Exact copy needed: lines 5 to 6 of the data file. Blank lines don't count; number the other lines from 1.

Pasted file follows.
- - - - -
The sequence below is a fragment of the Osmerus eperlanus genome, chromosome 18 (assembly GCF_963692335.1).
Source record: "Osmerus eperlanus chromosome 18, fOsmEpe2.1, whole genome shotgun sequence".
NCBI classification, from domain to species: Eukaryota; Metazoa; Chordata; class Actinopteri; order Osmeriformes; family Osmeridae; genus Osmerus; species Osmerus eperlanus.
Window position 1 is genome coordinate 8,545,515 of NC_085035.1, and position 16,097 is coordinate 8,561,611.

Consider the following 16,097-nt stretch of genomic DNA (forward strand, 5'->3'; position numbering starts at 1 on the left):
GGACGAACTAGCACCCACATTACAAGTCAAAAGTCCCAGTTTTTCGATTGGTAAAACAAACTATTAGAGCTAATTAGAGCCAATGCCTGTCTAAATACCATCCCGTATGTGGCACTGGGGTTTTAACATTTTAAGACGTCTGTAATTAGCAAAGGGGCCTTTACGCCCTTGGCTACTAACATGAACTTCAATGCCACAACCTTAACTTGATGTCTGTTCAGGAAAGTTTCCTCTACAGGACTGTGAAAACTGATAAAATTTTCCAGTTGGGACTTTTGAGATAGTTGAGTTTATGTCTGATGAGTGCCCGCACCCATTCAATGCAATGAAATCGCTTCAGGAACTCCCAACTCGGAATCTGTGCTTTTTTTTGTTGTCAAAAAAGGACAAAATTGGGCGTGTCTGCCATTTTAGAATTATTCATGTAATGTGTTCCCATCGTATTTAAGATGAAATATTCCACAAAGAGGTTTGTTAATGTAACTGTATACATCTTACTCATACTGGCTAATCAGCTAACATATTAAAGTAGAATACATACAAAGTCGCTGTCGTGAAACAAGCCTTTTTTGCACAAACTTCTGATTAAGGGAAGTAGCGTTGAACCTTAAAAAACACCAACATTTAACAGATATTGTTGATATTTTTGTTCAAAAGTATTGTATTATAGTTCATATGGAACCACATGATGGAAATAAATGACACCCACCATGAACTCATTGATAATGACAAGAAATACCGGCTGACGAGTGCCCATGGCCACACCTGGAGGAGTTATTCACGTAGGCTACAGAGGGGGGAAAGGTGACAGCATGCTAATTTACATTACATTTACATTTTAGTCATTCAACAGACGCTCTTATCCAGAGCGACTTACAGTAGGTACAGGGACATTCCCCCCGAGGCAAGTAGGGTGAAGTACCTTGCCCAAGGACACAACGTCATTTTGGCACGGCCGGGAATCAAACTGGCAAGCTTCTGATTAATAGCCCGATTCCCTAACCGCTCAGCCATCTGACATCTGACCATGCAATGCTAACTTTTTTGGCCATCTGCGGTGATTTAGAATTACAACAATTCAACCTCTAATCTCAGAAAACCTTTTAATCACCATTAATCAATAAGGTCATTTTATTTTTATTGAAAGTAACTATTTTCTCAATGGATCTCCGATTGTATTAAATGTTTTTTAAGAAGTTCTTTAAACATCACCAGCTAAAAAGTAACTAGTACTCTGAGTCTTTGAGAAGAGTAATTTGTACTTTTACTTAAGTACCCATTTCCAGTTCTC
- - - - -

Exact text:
Consider the following 16,097-nt stretch of genomic DNA (forward strand, 5'->3'; position numbering starts at 1 on the left):
GGACGAACTAGCACCCACATTACAAGTCAAAAGTCCCAGTTTTTCGATTGGTAAAACAAACTATTAGAGCTAATTAGAGCCAATGCCTGTCTAAATACCATCCCGTATGTGGCACTGGGGTTTTAACATTTTAAGACGTCTGTAATTAGCAAAGGGGCCTTTACGCCCTTGGCTACTAACATGAACTTCAATGCCACAACCTTAACTTGATGTCTGTTCAGGAAAGTTTCCTCTACAGGACTGTGAAAACTGATAAAATTTTCCAGTTGGGACTTTTGAGATAGTTGAGTTTATGTCTGATGAGTGCCCGCACCCATTCAATGCAATGAAATCGCTTCAGGAACTCCCAACTCGGAATCTGTGCTTTTTTTTGTTGTCAAAAAAGGACAAAATTGGGCGTGTCTGCCATTTTAGAATTATTCATGTAATGTGTTCCCATCGTATTTAAGATGAAATATTCCACAAAGAGGTTTGTTAATGTAACTGTATACATCTTACTCATACTGGCTAATCAGCTAACATATTAAAGTAGAATACATACAAAGTCGCTGTCGTGAAACAAGCCTTTTTTGCACAAACTTCTGATTAAGGGAAGTAGCGTTGAACCTTAAAAAACACCAACATTTAACAGATATTGTTGATATTTTTGTTCAAAAGTATTGTATTATAGTTCATATGGAACCACATGATGGAAATAAATGACACCCACCATGAACTCATTGATAATGACAAGAAATACCGGCTGACGAGTGCCCATGGCCACACCTGGAGGAGTTATTCACGTAGGCTACAGAGGGGGGAAAGGTGACAGCATGCTAATTTACATTACATTTACATTTTAGTCATTCAACAGACGCTCTTATCCAGAGCGACTTACAGTAGGTACAGGGACATTCCCCCCGAGGCAAGTAGGGTGAAGTACCTTGCCCAAGGACACAACGTCATTTTGGCACGGCCGGGAATCAAACTGGCAAGCTTCTGATTAATAGCCCGATTCCCTAACCGCTCAGCCATCTGACATCTGACCATGCAATGCTAACTTTTTTGGCCATCTGCGGTGATTTAGAATTACAACAATTCAACCTCTAATCTCAGAAAACCTTTTAATCACCATTAATCAATAAGGTCATTTTATTTTTATTGAAAGTAACTATTTTCTCAATGGATCTCCGATTGTATTAAATGTTTTTTAAGAAGTTCTTTAAACATCACCAGCTAAAAAGTAACTAGTACTCTGAGTCTTTGAGAAGAGTAATTTGTACTTTTACTTAAGTACCCATTTCCAGTTCTC